Sedation with non sedating antihistamines

The patient can therefore choose the particular drug that they find works best, or the formulation (tablet size) that suits them.

For paediatric suspensions, the choice may be determined by a preferred flavour.

This is less of a problem with newer ‘second generation’ antihistamines, such as loratadine, and ‘third generation’ antihistamines such as desloratadine.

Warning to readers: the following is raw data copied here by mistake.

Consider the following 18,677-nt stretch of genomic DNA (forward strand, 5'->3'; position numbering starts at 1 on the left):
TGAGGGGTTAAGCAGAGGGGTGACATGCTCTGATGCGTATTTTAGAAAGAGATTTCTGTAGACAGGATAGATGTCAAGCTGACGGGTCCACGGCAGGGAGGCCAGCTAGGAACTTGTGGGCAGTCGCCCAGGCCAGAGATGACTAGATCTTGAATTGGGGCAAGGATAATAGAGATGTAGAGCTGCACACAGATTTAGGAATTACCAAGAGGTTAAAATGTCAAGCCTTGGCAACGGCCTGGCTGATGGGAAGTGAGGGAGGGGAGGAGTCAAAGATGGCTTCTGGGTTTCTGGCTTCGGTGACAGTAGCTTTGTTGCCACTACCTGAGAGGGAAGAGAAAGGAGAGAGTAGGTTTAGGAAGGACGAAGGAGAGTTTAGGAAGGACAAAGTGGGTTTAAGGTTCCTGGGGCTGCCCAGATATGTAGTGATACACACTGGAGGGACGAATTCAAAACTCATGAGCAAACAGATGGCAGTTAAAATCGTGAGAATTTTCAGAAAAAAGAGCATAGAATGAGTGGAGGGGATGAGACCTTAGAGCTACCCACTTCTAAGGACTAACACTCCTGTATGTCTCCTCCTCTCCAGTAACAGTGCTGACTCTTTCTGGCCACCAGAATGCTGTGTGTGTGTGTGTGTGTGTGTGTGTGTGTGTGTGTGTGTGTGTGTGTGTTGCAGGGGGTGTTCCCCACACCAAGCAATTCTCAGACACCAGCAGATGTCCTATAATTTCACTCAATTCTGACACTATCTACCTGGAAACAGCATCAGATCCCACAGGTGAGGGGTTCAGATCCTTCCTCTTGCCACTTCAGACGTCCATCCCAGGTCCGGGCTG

Oral antihistamines also have the benefit of treating associated conjunctival symptoms.However, pregnant women must be warned about the other aspects of safety such as sedation and consider whether they should not drive while taking these drugs.The newer antihistamines are likely to be as safe in pregnancy but have not been used by as many women, so they do not have the same evidence of safety.There is now little role for sedating antihistamines in allergic conditions.Less sedating antihistamines are equally efficacious. The less sedating antihistamines can be taken long term with no loss of efficacy, and an ongoing good safety profile.

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